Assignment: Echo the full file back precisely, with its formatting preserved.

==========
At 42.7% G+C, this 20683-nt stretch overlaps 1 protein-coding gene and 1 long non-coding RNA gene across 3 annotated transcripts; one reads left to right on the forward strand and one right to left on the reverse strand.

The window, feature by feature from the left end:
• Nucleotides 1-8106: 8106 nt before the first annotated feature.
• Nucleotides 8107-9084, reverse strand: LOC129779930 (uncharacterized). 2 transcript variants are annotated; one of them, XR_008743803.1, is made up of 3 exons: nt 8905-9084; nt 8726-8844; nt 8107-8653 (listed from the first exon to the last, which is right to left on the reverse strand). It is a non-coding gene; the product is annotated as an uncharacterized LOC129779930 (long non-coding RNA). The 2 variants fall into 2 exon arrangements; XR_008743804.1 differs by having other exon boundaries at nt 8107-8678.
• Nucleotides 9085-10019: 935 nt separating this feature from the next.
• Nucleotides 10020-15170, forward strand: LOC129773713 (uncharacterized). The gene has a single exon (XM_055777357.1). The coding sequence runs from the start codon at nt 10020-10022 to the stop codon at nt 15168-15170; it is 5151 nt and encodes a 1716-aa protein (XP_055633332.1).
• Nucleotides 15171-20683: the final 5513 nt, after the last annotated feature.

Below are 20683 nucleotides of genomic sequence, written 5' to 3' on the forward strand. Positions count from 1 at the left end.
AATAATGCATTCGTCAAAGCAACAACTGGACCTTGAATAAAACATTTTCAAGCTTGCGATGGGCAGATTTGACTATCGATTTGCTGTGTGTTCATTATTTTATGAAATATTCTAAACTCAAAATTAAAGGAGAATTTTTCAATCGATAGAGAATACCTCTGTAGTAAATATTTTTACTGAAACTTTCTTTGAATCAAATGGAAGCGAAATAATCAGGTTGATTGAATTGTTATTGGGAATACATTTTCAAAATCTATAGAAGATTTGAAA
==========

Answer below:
At 42.7% G+C, this 20683-nt stretch overlaps 1 protein-coding gene and 1 long non-coding RNA gene across 3 annotated transcripts; one reads left to right on the forward strand and one right to left on the reverse strand.

The window, feature by feature from the left end:
• Nucleotides 1-8106: 8106 nt before the first annotated feature.
• Nucleotides 8107-9084, reverse strand: LOC129779930 (uncharacterized). 2 transcript variants are annotated; one of them, XR_008743803.1, is made up of 3 exons: nt 8905-9084; nt 8726-8844; nt 8107-8653 (listed from the first exon to the last, which is right to left on the reverse strand). It is a non-coding gene; the product is annotated as an uncharacterized LOC129779930 (long non-coding RNA). The 2 variants fall into 2 exon arrangements; XR_008743804.1 differs by having other exon boundaries at nt 8107-8678.
• Nucleotides 9085-10019: 935 nt separating this feature from the next.
• Nucleotides 10020-15170, forward strand: LOC129773713 (uncharacterized). The gene has a single exon (XM_055777357.1). The coding sequence runs from the start codon at nt 10020-10022 to the stop codon at nt 15168-15170; it is 5151 nt and encodes a 1716-aa protein (XP_055633332.1).
• Nucleotides 15171-20683: the final 5513 nt, after the last annotated feature.

Below are 20683 nucleotides of genomic sequence, written 5' to 3' on the forward strand. Positions count from 1 at the left end.
AATAATGCATTCGTCAAAGCAACAACTGGACCTTGAATAAAACATTTTCAAGCTTGCGATGGGCAGATTTGACTATCGATTTGCTGTGTGTTCATTATTTTATGAAATATTCTAAACTCAAAATTAAAGGAGAATTTTTCAATCGATAGAGAATACCTCTGTAGTAAATATTTTTACTGAAACTTTCTTTGAATCAAATGGAAGCGAAATAATCAGGTTGATTGAATTGTTATTGGGAATACATTTTCAAAATCTATAGAAGATTTGAAA